Winter_ Influenza and Painless Flu Shots Essay

Thanks to the thoughtful planners in town and the skillful inoculations from Sharon Daley of the Seacoast Mission, a record number of people received painless flu shots in November in the Cranberry Isles. It’s a darn good thing too, since those of us who came down with the two-week worst cold-virus-ever in December and January could at least be reassured and grateful that, though it really felt like it, we did not have the flu.

When I don’t feel well, I don’t feel good about anything I do. This makes facing the deadline for my first 2013 Cranberry Report a bit of a challenge. I have been trying to develop a description of how winter feels on Little Cranberry Island and what a special time of year it is, but I’m not having much luck. Instead of finding 1,000 words of wonderful, I’m afraid I’m going to grumble my way through several hundred words of woe in an account of what it was like to leave the island for the holidays.

In the gale-festered week before Christmas, the Beal and Bunker boats and the commuter boats were canceled on three separate days, messing up work, shopping and travel plans for quite a few residents. Bruce and I were lucky to leave for Baltimore on a day when all boats were running. We had clear weather to drive to New Haven, where we spent the night with the parents of our daughter-in-law, Stephanie. We indulged ourselves with enthusiastic talk about the desire for grandchildren, getting it out of our system before arriving at Robin and Stephanie’s new house where it was wise to not yet mention the topic.

We left New Haven in a downpour, with written directions to the Tappan Zee Bridge and an older model GPS that suggested we take an alternate route at every exit along the way. Although Bruce and I are the best of friends, who have been together for 36 years, we still manage to have the hardest time getting along when we are traveling together in the car. I don’t know why it is, and it’s not a constant thing, but on any trip we will each experience that “I really can’t stand you right now” feeling for moments at a time.

I admit I add to the challenge by drinking more tea on such journeys, which necessitates more comfort stops along the way, prolonging our travel time. In one such stop on the New Jersey Turnpike, the bathroom’s hand dryers had been installed directly over the sinks, rather than on a different wall. The high speed air that quickly dried clean hands was also blowing down hard on the surfaces of wet taps and faucets, vaporizing and spreading God knows what kind of germs back into the faces of people who were hurrying to get back on the road. My moment of hesitation came about two seconds too late. I was already standing there drying my hands. Thirty-six hours later I said hello to the nasty norovirus.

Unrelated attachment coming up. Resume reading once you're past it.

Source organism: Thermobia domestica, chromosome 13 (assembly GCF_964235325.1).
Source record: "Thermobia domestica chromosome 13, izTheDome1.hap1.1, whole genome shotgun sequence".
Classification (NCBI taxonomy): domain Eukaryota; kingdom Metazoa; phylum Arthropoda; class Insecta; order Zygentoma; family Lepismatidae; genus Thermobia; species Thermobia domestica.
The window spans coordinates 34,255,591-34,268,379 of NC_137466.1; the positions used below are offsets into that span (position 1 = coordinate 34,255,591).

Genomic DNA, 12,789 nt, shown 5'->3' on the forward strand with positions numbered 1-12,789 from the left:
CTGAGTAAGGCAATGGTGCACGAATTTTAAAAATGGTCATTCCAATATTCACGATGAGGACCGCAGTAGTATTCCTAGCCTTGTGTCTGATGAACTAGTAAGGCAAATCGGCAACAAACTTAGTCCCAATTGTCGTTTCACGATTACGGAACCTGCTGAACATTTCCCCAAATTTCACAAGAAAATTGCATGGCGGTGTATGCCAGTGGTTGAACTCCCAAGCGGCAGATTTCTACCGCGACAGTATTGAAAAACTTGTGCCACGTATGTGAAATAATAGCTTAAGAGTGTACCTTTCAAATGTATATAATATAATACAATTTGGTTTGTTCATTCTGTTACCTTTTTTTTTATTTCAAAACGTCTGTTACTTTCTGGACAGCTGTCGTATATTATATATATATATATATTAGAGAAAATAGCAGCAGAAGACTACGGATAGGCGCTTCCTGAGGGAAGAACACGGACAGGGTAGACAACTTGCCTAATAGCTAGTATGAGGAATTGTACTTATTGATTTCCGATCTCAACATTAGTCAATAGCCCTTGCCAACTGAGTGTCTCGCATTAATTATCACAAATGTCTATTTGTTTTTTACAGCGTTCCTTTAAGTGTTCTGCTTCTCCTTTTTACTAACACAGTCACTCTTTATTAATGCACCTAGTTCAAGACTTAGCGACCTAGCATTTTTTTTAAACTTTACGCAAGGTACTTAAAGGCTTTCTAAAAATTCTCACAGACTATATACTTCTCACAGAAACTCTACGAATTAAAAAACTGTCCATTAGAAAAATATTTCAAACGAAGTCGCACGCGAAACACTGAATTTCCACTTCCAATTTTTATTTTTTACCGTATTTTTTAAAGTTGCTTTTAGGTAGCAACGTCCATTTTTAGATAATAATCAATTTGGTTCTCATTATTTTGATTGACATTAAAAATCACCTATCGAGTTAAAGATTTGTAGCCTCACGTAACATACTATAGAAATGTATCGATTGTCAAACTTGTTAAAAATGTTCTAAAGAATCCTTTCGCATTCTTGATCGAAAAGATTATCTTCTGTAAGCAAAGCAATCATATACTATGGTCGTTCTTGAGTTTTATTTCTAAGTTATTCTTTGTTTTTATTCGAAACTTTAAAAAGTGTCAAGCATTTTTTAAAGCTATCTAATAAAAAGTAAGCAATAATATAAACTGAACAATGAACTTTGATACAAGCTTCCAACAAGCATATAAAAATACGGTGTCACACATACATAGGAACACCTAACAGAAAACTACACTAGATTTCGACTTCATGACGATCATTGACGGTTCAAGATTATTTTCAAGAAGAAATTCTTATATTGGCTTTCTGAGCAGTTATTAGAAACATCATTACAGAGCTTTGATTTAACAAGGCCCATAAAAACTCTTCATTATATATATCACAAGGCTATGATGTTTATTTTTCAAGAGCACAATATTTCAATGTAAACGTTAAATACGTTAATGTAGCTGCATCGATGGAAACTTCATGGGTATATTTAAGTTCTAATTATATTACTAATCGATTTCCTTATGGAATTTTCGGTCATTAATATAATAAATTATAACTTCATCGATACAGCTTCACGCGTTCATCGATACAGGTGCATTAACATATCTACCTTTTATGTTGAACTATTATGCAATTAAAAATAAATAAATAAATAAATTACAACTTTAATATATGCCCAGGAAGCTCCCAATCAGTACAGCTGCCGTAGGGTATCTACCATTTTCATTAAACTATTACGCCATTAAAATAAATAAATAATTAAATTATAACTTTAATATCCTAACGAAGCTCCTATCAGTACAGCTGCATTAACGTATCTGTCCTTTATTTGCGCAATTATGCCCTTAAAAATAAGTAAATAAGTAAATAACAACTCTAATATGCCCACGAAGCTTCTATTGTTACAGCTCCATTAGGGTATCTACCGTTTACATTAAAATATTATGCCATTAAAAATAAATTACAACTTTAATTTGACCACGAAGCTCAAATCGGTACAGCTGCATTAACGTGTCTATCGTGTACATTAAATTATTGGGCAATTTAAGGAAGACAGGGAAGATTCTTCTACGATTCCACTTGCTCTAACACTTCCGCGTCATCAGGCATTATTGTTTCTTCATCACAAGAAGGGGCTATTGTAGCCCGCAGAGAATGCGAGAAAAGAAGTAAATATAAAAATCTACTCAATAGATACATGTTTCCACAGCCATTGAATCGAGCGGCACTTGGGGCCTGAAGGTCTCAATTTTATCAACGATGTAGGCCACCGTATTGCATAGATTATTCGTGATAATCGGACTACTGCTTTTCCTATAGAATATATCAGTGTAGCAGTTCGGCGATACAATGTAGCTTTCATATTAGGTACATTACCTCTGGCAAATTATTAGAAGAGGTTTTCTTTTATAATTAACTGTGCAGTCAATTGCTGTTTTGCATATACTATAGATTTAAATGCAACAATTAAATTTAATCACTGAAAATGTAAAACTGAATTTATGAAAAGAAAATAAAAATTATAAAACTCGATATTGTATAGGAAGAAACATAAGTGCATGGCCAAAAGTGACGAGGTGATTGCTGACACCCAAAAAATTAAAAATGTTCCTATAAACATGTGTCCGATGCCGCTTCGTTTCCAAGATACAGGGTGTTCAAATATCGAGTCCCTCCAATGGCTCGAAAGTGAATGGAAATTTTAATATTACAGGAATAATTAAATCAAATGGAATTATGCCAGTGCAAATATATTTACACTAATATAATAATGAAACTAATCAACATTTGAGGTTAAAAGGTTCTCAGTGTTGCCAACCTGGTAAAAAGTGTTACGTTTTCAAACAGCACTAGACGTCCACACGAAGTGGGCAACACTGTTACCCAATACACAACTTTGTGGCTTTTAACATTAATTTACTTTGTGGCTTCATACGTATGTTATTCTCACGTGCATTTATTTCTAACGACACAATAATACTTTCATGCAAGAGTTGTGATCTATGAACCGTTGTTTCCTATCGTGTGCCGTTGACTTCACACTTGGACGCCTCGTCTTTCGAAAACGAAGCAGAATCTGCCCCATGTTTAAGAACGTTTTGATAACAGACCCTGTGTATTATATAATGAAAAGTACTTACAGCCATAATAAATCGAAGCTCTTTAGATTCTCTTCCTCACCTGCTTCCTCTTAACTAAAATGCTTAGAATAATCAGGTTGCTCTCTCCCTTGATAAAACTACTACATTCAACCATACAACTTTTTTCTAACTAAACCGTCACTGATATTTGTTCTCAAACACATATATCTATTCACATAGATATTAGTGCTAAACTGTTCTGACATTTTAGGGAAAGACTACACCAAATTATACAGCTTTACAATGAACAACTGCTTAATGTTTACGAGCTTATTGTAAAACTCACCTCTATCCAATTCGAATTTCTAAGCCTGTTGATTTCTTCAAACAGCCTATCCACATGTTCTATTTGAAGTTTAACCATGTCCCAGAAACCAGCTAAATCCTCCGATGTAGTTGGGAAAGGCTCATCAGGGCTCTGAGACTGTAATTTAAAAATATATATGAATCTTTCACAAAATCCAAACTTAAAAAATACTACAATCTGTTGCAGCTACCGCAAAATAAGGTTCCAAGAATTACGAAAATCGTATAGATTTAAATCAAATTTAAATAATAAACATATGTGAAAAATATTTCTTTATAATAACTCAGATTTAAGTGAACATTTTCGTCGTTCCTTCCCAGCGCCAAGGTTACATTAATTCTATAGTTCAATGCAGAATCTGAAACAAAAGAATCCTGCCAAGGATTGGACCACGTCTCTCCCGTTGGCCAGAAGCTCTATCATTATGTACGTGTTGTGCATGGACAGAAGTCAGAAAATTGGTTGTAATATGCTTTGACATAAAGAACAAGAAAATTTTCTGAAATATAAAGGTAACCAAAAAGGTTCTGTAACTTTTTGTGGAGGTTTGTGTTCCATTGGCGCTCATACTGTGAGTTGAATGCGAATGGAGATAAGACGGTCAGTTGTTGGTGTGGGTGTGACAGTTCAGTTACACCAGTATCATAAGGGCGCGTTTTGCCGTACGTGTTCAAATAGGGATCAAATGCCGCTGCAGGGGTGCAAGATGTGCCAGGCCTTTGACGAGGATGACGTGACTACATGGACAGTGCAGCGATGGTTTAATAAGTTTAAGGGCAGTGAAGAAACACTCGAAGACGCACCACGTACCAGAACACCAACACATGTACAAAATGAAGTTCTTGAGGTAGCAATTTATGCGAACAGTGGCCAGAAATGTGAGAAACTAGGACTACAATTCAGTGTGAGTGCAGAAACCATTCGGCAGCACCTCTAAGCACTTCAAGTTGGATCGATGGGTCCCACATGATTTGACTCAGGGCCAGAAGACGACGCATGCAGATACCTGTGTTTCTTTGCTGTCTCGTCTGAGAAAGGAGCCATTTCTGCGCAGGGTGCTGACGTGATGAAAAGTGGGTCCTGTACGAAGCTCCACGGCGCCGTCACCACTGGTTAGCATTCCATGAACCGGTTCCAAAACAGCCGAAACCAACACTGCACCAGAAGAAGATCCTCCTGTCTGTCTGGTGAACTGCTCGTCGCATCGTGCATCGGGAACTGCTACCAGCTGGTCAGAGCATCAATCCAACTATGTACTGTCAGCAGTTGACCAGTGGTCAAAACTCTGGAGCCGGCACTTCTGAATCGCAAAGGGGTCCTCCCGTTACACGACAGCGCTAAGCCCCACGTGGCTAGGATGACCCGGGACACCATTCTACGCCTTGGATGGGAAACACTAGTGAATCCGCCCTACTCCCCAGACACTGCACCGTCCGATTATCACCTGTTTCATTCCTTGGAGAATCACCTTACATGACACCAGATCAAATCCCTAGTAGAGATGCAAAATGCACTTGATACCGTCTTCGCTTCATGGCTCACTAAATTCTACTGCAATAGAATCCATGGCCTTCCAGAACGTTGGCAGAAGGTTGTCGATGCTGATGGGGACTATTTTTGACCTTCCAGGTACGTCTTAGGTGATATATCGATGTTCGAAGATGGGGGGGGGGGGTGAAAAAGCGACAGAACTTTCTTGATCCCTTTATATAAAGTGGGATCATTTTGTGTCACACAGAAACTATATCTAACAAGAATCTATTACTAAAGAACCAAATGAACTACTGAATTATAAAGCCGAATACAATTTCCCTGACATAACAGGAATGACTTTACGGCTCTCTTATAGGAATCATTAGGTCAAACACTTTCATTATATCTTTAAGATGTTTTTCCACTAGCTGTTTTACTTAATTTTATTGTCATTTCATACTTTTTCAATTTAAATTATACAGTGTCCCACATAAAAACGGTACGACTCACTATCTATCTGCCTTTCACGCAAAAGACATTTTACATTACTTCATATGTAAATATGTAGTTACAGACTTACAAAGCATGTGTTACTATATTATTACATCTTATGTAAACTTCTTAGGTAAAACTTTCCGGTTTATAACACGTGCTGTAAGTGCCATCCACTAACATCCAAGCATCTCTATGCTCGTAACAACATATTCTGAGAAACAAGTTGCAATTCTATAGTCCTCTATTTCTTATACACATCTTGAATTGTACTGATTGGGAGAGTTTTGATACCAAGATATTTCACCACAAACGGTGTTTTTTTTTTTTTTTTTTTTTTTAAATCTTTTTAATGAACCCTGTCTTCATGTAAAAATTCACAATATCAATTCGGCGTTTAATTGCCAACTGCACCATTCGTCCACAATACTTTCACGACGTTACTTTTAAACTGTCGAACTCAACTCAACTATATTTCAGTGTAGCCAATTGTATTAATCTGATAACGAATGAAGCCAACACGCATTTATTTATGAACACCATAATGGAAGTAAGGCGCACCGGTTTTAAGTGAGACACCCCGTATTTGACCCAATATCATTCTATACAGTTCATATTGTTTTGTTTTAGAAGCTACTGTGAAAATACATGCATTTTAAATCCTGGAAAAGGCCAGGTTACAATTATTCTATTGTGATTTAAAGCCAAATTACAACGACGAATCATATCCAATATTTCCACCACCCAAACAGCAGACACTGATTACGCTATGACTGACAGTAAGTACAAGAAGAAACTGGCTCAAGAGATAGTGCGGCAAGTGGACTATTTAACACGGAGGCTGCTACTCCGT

The worst of the bug was over before Christmas Eve, but my stomach and appetite did not return to normal until the day we were heading home. We had our son Fritz and his brother’s dining room table added to our car after the holiday visit. With a very full car we made the trip back to Portland without incident or argument. We were fortunate not to have driven through much more than light rain, but were greeted by a foot of snow on the ground when we crossed the border into Maine. At the hotel I mentioned to Bruce that my throat was kind of sore and he said, “I’m sure it’s nothing more than dry air from traveling. You’re fine.” I had been sucking on zinc lozenges all the way back from Baltimore trying to ward off what felt like the start of a cold.

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We picked up Bruce’s mom the next morning and headed for the island. She had also been in Baltimore for Christmas, but had flown in to Portland the day before we arrived. She had a slight cough and said she thought she might be getting a cold. By the next morning, Bruce said he felt like he was getting a cold and I didn’t feel any better. “Could be the dry air from traveling,” I said. In my mind I was muttering the words, “man cold,” a term with which most wives are familiar.

At first we did okay, each managing to rally a bit when the other was sinking. It felt good to be home after eight days away and we had no immediate plans. We hunkered down and watched movies and football and hoped to recover quickly enough to have a few friends over for dinner on New Year’s Eve. By that Monday our friends were calling us to say they had made other plans.

If long travel by car brings out the worst in us, several days of being sick simultaneously ranks almost as high on the bad behavior meter. I wanted quiet when Bruce wanted the distraction of TV, and vice versa. I know we each celebrated the first days of the new year with intermittent thoughts of “I really can’t stand you right now,” and as of this deadline we’re both still feeling pretty yucky. (Apparently this really is a two-week cold.)

We also know that with just a tiny bit of gratitude we can put our minor suffering into perspective. We are grateful to live in a beautiful quiet place that really is restful when we need to rest. We appreciate that our self-employment is slow right now, allowing us time for creativity in the kitchen and in the studio. We are especially grateful for the sense of community on our small islands where friends and neighbors help shovel walks, run the snowplows, pick up mail for each other and basically help keep an eye on things. By next week we hope to be back to normal, once again part of the community. I truly believe that winter on the islands brings out the best in people who live here; just not when we’re feeling our worst.

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